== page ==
A federal judge has thrown out a conflict-of-interest suit calling for the ouster of SAG chief exec Bob Pisano from his post as the union’s chief negotiator.
Ruling comes after SAG and AFTRA recessed their negotiations with the Alliance of Motion Picture & Television Producers.
U.S. District Court Judge R. Gary Klaussner granted Pisano’s motion for a summary judgment Tuesday in the suit by SAG members Scott Wilson and Tom Bower. In dismissing the complaint, the judge ruled that the plaintiffs “have shown no evidence that Pisano ever acted in a manner that harmed SAG interests” and that the plaintiffs “have shown no evidence of an actual conflict of interest.”
In their complaint Bower and Wilson insisted that as a member of the board of Netflix, Pisano would need to act in the best interest of the DVD company, not actors. But Klaussner, ruling from the bench, noted that “Netflix and SAG are sufficiently unrelated to allow a person to hold an executive position with both organizations without creating an actual conflict of interest.”
In an interview with Daily Variety, Wilson said he would appeal the ruling.
“If this decision is allowed to stand, it means that management can take over unions and run them to the detriment of the membership,” he added.
Wilson and Bower have been seeking the ouster of Pisano due to his position as an advisory board member of pay TV outfit Cinema Entertainment Group and his seat on the board of directors of DVD rental outfit Netflix, asserting that those posts gave Pisano “a legally imposed fiduciary duty to act in the best interests” of those companies, hamstringing his ability to get a larger share of DVD residuals.
SAG’s senior elected leadership, outside counsel and Pisano himself have dismissed those concerns as unwarranted, and on Tuesday, SAG’s top two elected officials came out swinging in defense of Pisano for the umpteenth time.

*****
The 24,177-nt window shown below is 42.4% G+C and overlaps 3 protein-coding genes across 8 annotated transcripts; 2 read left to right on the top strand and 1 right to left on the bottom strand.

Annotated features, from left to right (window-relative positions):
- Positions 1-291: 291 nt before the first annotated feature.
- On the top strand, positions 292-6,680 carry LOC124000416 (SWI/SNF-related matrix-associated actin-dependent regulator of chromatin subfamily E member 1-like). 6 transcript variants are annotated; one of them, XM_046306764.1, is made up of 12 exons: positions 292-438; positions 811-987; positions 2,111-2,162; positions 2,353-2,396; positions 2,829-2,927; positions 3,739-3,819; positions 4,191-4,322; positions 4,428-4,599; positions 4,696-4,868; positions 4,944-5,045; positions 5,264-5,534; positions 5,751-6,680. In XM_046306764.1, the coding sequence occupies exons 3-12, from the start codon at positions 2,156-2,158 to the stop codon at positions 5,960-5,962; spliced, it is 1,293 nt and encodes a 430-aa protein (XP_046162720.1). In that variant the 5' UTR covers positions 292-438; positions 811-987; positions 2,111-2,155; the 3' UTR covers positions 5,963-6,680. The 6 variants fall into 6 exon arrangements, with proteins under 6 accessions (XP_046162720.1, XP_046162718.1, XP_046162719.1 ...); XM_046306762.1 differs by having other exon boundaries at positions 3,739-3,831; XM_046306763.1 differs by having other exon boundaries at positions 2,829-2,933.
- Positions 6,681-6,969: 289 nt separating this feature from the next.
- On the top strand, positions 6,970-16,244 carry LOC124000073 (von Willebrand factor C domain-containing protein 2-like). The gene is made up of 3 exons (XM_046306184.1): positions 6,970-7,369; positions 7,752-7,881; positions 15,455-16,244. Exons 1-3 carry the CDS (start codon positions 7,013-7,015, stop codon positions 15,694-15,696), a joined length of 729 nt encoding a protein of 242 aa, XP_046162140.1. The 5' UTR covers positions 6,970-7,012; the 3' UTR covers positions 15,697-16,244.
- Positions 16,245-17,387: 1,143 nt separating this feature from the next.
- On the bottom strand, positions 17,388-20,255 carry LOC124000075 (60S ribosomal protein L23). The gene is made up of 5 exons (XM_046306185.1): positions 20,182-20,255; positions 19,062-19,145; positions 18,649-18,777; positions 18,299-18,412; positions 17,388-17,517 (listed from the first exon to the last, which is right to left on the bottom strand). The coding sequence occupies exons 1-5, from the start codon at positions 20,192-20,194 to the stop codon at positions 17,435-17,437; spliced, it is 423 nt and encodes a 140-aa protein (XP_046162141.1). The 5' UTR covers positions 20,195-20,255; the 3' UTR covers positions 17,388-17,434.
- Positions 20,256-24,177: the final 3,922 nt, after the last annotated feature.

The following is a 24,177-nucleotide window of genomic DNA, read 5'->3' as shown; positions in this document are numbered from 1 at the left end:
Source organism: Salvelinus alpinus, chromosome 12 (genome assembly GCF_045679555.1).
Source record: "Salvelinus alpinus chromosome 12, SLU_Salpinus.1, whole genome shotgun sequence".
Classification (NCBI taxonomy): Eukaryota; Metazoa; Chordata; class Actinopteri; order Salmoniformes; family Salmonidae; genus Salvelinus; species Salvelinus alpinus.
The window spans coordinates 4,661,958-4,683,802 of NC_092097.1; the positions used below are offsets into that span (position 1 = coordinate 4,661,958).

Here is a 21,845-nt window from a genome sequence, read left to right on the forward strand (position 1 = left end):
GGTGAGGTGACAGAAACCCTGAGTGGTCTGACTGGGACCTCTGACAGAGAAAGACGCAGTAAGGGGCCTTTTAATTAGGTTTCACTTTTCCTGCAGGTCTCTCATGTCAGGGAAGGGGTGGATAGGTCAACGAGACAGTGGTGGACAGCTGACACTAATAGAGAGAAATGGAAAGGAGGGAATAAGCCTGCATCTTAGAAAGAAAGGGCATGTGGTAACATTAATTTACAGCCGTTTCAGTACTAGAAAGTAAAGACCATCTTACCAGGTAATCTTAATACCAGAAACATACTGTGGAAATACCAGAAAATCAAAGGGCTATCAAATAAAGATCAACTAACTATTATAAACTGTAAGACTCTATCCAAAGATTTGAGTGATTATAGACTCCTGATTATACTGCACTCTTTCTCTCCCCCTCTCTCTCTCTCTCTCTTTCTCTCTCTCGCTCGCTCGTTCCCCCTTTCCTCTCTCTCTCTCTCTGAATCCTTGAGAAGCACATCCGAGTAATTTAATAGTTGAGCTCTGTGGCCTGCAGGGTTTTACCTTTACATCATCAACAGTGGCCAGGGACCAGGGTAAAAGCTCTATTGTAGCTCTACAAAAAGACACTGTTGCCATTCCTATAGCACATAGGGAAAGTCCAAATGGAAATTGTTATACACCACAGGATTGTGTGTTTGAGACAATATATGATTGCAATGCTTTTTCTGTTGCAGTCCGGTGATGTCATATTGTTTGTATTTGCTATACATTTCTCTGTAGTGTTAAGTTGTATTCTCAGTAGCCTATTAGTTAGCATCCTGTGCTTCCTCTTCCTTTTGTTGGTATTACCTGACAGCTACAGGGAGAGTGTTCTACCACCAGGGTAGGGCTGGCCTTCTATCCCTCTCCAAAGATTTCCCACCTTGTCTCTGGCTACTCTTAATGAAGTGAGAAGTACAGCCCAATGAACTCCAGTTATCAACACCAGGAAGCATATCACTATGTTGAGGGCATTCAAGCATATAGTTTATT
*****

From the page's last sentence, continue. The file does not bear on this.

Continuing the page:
Guild secretary and treasurer James Cromwell insisted that “SAG hired Bob not in spite of his background but because of his background. It was a conscious, strategic decision that our union would benefit from his unique strengths, particularly at the negotiating table.”
And SAG prexy Melissa Gilbert called the ruling “the best holiday gift (actors) could have received. Bob Pisano is one of the strongest assets SAG members have at the negotiating table. His broad industry experience and extraordinary judgment are weapons for us against the studios and networks. We are a stronger union today as a result of this court ruling, which affirms the judgments of two separate SAG national boards.”
In November, SAG asked to be included as a co-defendant in the suit. In October, Pisano faced down his third vote of no confidence initiated by the guild’s Hollywood board as the national board backed him with a modest 58% supporting him — a 10% drop from a similar board vote in August.
Wilson also asserted that the suit has benefited SAG’s 98,000 members because the guild acknowledged in court filings that the actors’ union is entitled to residual monies from Netflix stock that was issued to five studios by the DVD rental company.
“Our action has already assured that more money will end up in actors’ pockets,” Wilson added.
SAG and AFTRA have told their 140,000 members that boosting residuals will be a key part of the contract talks. Aim is to revise upward the two-decades-old formula for homevideo to take advantage of the explosive growth in DVDs.
“Let’s see what kind of deal Mr. Pisano comes back with if he isn’t compromised on the DVD issue,” Wilson said.
Neither the Directors Guild of America nor the Writers Guild of America made any progress on the DVD residuals issue in talks with the AMPTP this fall, opting instead for packages with $60 million increases that were mostly allocated to boosts in health care contributions.
The contract talks with producers will resume Jan. 5; SAG’s one-year film/TV extension expires June 30.